Guest of Honor

Shiri Appleby Digs Deep into the Ugly Realities of ‘UnREAL’

The actor and director chats with us about what it’s like to be part of a fictional show about a non-fiction show, which sometimes borders on fiction… got it?

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Photo Credit: Jesse Grant/Getty Images for A+E Networks

You may have seen Shiri Appleby in “Charlie Wilson’s War” opposite Tom Hanks, or in her recurring role on HBO’s “Girls,” or starring in the series “Roswell.” These days, she’s known for her dark star turn as the character Rachel, in the Peabody-winning Lifetime series “UnREAL.”

The show is set behind the scenes at a fictional reality TV dating series called, “Everlasting.” Rachel is one of the show’s producers, and her job is to manipulate female contestants to behave badly on screen. In the process, she manages to sell out almost every moral and ideal she has.

In the clip below, she tells a naive newbie producer what’s expected of her.

Interview highlights

On why reality TV appeals to her and how “UnREAL” has changed her perception of it

Shiri Appleby: I’m not much of a television watcher… in the sense that it’s like watching your work. Like, you want to come home and leave your work behind. But what I do watch of television happens to be reality. Because it’s not, like, my job… So now I watch reality shows with a different eye in the sense that I can now see the manipulation and I can see the producing.

Rico Gagliano: But you couldn’t before?

Shiri Appleby: I mean, I could, but the thing I think about reality television, at least for me, is that it’s sort of mind-numbing. That’s what I appreciate about it, like I can just like turn it on and it’s just escaping life completely.

I think that what was fascinating to me about it before [working on “UnREAL”] was, like, being single, and watching people seemingly fall in love, and asking myself what does it look like to fall in love? How do you fall in love? And wanting to use it, sort of, as research. And now I’m just thinking, “I can’t believe that people are going to such lengths!”

I used to be a big fan of “Real World.” And once it got to New Orleans, and you knew that people were just on to it, it lost its momentum and it lost its importance to me.

Rico Gagliano: Oh, when it had been on long enough that the people appearing on the show knew how they were supposed to act rather than acting naturally.

Shiri Appleby: I was done. Once the girl with Lyme disease left in Seattle, the show’s never really been the same.

On why she loves about her character, Rachel

Shiri-Appleby_Rachel
(Photo Credit: A&E Studios)

Shiri Appleby: I mean, I like, love her. I don’t actually think that she is setting out to make the wrong decision. In fact, I think she’s always trying to make the right decision, but her head and the way she processes life is so screwed up that it’s sort of hard to get at that.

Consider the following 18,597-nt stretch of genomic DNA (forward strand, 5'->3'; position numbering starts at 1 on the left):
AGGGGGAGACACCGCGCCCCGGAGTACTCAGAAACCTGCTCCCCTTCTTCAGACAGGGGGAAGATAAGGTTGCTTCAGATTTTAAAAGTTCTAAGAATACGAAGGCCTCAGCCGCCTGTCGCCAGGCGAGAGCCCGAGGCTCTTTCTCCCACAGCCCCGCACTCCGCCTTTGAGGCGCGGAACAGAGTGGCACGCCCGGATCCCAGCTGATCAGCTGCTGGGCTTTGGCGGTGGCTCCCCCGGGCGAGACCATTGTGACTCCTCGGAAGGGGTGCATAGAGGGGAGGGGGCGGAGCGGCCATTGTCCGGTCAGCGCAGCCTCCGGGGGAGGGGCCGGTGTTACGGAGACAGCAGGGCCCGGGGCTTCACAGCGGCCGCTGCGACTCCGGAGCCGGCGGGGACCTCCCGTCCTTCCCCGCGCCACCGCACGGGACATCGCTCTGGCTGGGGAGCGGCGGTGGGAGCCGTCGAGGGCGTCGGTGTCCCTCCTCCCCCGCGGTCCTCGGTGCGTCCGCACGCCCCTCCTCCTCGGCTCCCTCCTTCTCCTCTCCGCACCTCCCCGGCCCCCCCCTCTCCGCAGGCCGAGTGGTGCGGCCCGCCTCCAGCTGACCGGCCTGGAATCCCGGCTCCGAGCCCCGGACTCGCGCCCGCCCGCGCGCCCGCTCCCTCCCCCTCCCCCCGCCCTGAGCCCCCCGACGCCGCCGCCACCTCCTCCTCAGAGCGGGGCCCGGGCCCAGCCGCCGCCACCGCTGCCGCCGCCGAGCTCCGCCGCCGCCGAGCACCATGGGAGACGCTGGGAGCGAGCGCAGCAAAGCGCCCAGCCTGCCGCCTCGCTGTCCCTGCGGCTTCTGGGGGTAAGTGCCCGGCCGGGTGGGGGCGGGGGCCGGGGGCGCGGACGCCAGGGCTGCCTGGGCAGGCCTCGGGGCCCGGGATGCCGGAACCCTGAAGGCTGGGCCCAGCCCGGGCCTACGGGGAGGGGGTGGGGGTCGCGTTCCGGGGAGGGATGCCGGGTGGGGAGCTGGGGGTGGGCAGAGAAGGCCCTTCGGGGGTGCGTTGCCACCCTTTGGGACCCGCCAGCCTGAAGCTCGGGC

I mean, I empathize with her. She’s a character that’s really not had any stability. She’s had a mother that’s been abusive, prescribing her medication for a handful of years. And also, she’s very much looking for connection, but she doesn’t trust the world. So you feel and empathize for a character that so badly wants something that she’s incapable of giving herself.

Rico Gagliano: I also feel, too, that she’s got these principles that she can’t uphold. In this corrupt business and world that just doesn’t value them.

Shiri Appleby: Yes, like, “Can I believe in this?” …You know, she fancies herself a feminist and yet she works on a show that’s really just tearing woman apart.

On what attracted her to a role Vanity Fair called, “the purest TV anti-heroine yet”

Shiri Appleby: When I was auditioning for this part or even making it, I had no idea that what we were doing was going to hit any sort of nerve with having a female anti-hero. I just thought it was going to be maybe a conversation by lifting the curtain on reality television.

I’ve been acting my whole life and… I never knew that women had to act a certain way. Like, my role models — when I would think about television — [were] Murphy Brown, Felicity, Ally McBeal. These were women that were complicated and those were women I gravitated towards watching on television.

Rico Gagliano: And I also never really saw, “Yes, what she’s doing is bad, but she always felt so emotionally confused and conflicted about it.”

Shiri Appleby: Yeah, that I didn’t think that it would be seen as this horrible thing. Quite honestly, it caught me off guard. Do I now see it and see how it’s probably being perceived by the public? Absolutely. And I think it’s very exciting to be a part of that conversation and at least giving women some more freedom in what kind of stories we can tell moving forward.

On how the tension between Rachel and mentor Quinn is different from many female relationships on television

Shiri Appleby: You know, [it’s a] very interesting conversation to see two women in the working world together, whose relationship is based on their work and their professional desires, as opposed to having anything to do with a man or romance.